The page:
Reasons to read out loud to your child...
After two consecutive years of interrupted education due to the pandemic, research shows that our nation’s children have gaps in their learning. At St Mary’s, we are doing our very best to help the children overcome this. One easy way you can help your child is to read to them regularly. Here are some important reasons why…
Children understand at a higher level than they can read.
Learners can typically comprehend text that is far above their independent reading level.
The more words you use, the more words a child knows and can use. New words encountered in context are easier to define and understand.
Numerous studies show a direct correlation between reading to a child and academic success. Students who are read to have a higher aptitude for learning and more positive attitude about school.
Develop a love of reading.
Research shows that motivation, interest, and engagement are enhanced when reading aloud. This can improve children's attitudes about books and foster a love of reading.
Help them be better writers.
Children who listen to books being read over many years are more likely to develop competence in written and verbal communication skills.
Help us talk about tough issues.
When you have to talk to your child about a difficult topic, books (both fiction and nonfiction) can be useful. For parents, a book can help lessen anxiety; for the child, a book can provide context and make it easier to ask questions.
Broadens their horizons.
When children pick their own books, they tend to pick the same type of texts (over and over). Children tend to be more open to new genres and themes when read aloud.
When reading with your child, you have the opportunity to discuss topics and ideas that might not come up in the normal course of events. Children's author Katherine Patterson said, "Books are a dress rehearsal for life."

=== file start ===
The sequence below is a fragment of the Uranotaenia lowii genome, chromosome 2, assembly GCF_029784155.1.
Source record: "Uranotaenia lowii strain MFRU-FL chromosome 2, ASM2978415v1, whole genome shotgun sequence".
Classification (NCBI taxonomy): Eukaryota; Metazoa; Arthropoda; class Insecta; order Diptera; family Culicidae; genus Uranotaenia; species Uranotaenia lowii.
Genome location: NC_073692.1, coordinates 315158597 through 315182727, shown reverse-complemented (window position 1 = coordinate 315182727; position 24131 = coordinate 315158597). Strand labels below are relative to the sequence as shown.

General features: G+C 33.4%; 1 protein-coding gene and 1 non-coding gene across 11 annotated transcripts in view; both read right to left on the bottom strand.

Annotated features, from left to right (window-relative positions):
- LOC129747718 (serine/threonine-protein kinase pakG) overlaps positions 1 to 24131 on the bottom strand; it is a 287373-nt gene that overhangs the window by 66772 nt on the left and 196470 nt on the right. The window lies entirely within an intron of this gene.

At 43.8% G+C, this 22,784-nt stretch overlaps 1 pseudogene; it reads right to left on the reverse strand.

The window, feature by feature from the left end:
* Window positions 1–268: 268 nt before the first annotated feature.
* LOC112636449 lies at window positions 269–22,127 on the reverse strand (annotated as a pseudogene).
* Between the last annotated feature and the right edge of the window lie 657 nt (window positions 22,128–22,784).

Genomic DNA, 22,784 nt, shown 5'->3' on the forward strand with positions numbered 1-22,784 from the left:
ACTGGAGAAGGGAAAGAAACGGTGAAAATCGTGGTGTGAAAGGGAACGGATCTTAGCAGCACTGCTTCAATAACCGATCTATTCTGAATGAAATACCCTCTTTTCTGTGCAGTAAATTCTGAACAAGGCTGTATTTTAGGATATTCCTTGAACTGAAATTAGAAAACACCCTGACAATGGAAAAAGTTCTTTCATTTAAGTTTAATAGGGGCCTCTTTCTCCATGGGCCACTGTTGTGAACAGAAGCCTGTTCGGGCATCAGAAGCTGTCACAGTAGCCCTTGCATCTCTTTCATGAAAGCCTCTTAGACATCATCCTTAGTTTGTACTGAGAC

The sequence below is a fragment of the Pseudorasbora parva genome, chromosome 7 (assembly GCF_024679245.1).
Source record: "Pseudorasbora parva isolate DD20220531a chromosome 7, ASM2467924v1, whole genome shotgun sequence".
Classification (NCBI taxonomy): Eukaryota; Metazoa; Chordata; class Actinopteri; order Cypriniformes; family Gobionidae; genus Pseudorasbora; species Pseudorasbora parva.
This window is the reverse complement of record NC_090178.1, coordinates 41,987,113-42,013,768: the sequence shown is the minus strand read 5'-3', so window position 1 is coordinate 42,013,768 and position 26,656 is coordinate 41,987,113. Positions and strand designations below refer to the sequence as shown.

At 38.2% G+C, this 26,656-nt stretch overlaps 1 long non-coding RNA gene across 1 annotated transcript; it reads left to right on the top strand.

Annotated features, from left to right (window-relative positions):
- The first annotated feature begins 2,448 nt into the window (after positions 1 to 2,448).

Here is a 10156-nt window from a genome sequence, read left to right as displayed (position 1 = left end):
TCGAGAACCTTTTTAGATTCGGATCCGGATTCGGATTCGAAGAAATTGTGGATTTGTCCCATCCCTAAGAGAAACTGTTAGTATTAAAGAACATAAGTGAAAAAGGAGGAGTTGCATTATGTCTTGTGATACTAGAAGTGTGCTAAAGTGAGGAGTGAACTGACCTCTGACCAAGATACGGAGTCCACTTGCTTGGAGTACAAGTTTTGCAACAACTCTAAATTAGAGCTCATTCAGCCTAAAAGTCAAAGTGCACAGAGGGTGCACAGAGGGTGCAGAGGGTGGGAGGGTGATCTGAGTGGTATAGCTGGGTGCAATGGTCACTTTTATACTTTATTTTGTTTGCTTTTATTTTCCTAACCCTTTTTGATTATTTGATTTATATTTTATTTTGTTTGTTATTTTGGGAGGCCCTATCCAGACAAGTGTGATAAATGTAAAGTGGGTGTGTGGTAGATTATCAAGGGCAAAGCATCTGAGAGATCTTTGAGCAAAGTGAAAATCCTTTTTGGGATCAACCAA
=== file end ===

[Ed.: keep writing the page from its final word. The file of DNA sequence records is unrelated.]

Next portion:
Spending time reading with your child is an opportunity to get closer, both physically and emotionally. Even if you p don't snuggle up, just being close to your child to share a book can foster deep bonding.
Your child wants you to.
83% of children across all age groups say they love to be read to.
Amazing Author Visit
KS1 (Apple, Chestnut and Maple) had a special visitor! They have spent the week reading the book Cousins and author L.G Etherington paid us a visit. He spent the morning reading to the children the last few chapters of the story before answering lots of questions from them. He surprised us by reading the opening chapter of his upcoming book. Mr Etherington then went into the classrooms and lookedat eve ry single child’s character ideas and letters which were written to try and persuade him to include their character in his next book... who knows if we will see oneappear in a future book. A huge thank you to Mr Etherington for coming in and if you’re interested in reading the story, then you can easily find it online.